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Should it be harder to amend state constitution?

By Josh Richman
Thursday, July 5th, 2012 at 2:22 pm in Assembly, ballot measures.

A measure that would make it considerably harder to amend California’s constitution passed its first big hurdle this week.

ACA 10 by Assemblyman Mike Gatto, D-Los Angeles, was approved by the Assembly Committee on Elections and Redistricting on a 4-1 vote; it now goes to the Assembly Appropriations Committee. Ultimately, two-thirds of the Assembly and state Senate would have to approve putting this to voters as a ballot measure.

The legislation would require that the signatures needed to put constitutional amendments on the ballot come from at least 27 of the state’s 40 state Senate districts, reducing the chance that a few population centers can change the whole state’s guiding document. It also would require a 55 percent majority to approve a new constitutional amendment at the ballot box, rather than the simple 50-percent-plus-one majority now required; however, a simple majority would still be enough to repeal constitutional amendments already enacted.

In a news release, Gatto noted the U.S. Constitution has been amended 27 times in 223 years, whereas California’s Constitution has been amended 521 times in roughly half the time.

“I would submit that one of the reasons our country has not been torn apart by strife is that, to amend our governing document, you need consensus,” he said. “California’s Constitution has been treated by special interests as just another statute, subject to the temporary whims of the majority of voters who show up and vote in any given year.”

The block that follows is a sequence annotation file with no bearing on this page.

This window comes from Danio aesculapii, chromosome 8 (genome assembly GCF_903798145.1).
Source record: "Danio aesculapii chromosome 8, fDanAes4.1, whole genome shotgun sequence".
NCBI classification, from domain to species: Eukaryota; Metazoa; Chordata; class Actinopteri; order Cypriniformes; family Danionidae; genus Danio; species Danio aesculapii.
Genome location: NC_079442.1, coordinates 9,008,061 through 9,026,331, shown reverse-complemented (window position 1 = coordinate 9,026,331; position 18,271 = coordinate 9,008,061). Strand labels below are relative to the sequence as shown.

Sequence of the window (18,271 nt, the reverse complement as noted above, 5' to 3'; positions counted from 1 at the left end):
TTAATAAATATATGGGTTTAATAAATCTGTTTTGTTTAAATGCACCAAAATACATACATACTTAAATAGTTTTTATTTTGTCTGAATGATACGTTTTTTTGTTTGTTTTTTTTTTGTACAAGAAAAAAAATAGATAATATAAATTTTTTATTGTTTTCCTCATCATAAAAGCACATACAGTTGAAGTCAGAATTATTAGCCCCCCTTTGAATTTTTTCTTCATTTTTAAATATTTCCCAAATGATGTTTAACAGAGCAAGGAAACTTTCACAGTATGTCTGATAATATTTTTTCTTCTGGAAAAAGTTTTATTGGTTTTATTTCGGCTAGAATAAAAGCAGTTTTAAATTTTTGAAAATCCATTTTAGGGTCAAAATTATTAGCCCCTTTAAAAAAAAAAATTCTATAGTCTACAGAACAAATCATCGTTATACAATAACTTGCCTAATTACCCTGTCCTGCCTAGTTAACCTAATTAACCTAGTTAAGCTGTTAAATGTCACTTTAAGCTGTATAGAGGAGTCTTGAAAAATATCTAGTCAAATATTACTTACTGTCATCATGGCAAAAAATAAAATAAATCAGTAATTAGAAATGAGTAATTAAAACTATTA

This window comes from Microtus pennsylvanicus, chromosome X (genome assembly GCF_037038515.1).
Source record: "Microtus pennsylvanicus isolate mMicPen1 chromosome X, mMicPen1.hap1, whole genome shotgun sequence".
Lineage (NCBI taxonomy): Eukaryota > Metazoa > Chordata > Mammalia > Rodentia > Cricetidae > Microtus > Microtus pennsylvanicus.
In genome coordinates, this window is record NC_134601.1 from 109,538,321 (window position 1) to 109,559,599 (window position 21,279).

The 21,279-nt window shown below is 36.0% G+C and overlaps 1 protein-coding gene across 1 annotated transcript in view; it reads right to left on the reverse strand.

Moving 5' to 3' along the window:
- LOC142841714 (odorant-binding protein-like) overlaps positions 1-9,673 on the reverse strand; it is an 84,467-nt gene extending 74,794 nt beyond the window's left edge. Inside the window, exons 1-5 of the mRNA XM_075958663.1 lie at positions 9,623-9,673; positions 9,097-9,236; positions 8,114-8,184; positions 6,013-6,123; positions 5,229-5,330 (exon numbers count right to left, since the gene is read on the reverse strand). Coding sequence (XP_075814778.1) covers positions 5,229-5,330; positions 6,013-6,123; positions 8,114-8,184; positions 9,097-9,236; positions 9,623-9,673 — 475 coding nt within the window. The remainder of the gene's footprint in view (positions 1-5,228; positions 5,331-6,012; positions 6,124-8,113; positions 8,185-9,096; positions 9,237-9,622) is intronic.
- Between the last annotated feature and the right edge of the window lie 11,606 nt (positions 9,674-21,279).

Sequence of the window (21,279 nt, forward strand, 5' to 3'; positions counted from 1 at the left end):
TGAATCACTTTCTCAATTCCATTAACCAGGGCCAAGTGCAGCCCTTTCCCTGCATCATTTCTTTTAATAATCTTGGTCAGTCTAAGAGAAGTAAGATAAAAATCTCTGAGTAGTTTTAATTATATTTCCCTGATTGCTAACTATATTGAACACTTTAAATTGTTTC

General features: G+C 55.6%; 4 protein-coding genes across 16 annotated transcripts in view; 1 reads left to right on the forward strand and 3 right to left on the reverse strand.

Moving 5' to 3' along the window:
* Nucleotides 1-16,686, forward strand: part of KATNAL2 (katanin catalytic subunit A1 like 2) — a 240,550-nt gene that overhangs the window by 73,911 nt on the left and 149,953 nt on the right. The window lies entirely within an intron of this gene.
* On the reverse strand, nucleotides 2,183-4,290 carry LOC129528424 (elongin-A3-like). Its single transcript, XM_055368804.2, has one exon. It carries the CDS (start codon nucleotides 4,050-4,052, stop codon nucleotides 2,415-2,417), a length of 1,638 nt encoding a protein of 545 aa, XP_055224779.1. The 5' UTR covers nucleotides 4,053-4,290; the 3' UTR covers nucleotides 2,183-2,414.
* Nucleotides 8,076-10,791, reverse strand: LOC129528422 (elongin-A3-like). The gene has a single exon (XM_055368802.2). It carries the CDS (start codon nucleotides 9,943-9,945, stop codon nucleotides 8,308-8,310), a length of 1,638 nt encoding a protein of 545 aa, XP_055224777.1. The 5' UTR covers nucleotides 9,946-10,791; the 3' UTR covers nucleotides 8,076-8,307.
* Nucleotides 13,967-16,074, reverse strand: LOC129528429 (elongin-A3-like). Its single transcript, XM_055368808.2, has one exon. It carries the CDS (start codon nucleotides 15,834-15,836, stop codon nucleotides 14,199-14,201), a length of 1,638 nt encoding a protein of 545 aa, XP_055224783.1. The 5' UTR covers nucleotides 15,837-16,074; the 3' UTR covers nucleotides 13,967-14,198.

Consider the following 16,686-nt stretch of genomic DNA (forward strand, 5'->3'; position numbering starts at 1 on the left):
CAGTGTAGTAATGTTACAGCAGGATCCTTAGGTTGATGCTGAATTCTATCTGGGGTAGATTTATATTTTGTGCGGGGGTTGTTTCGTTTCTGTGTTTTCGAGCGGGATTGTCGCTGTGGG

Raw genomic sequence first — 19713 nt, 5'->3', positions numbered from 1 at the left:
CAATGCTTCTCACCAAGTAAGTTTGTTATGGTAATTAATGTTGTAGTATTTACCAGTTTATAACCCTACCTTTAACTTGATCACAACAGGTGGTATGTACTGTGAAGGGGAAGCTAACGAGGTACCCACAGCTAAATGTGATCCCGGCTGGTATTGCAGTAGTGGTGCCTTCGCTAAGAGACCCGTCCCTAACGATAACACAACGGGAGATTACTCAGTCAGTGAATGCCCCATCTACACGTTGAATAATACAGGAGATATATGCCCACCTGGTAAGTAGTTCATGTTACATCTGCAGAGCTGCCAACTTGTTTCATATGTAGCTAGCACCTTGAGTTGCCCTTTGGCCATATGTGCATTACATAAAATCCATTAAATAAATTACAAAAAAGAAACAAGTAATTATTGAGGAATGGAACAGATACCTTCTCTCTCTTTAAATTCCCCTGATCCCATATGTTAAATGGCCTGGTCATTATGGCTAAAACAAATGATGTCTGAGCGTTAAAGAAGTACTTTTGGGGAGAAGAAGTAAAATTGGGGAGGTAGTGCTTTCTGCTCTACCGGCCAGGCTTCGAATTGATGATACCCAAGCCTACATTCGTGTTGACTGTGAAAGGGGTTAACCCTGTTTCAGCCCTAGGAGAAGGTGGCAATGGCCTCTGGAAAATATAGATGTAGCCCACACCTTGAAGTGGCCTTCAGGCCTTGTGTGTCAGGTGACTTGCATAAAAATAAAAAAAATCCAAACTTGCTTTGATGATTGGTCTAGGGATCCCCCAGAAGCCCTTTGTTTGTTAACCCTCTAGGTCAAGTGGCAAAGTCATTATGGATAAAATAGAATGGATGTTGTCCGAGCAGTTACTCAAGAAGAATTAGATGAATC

Of the 24 states that have an initiative process, half have geographic-distribution requirements; a few require that votes cast far surpass the simple majority mark; and six have actually forbidden amending their constitutions by initiative, Gatto said.

“A constitution should be a sacred, hallowed document that contains fundamental governing principles and rights. I expect to have the support of my colleagues, who believe in the sanctity of the federal Constitution and the wisdom of our founding fathers, to support taking these steps to ensure California’s Constitution is similarly protected,” he said. “No right is permanent, and no reform has any teeth, if it can be repealed at the very next election.”

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  • RR, Senile Columnist

    Dude, it’s time for a new state constitution.

  • JohnW

    Ditto to what RR said.

    However, if we make it harder to amend the state constitution, does that mean it would also be harder to undo all the garbage constitutional amendments that have been voted for previously?

    By the way, George Romney’s claim to fame in civic affairs before becoming Michigan governor was that he led the successful effort to overhaul that state’s constitution. I moved to Michigan as a teen just a few months before his election. But Mitt’s no George.

  • Maryann Klaue

    I fully support ACA 10–it’s currently much too easy to modify the state constitution for the benefit of special interest groups. As JohnW notes, there’s already too much garbage in the constitution. It needs to be “overhauled” and rewritten after exhaustive review, including comparison to other updated and revised state constitutions, such as Michigan’s.

  • DanvilleDemocrat

    JohnW > “…however, a simple majority would still be enough to repeal constitutional amendments already enacted….”

  • JohnW

    Thanks DanvilleDemocrat. I overlooked that part. Would that be a simple 50% statewide, or would repeal also require signatures from 27 Senate districts?

    I also believe there should be some type of sunsetting provision for laws and amendments passed through ballot initiatives. Repeal is problematic.

    Many of those ballot measures could not have passed but for some specific interest group with very deep pockets backing it. Even if something turns out to be bad public policy, it’s difficult to mobilize an organized interest group with equally deep pockets to undo the damage. One generation passes its ballot mistake to the next generation, who never had a say in the matter but have to overcome nearly insurmountable barriers to fix it. That’s why laws should be passed by accountable elected legislatures

  • Elwood

    “That’s why laws should be passed by accountable elected legislatures”

    In CA?

    That’s enough to make a dog laugh!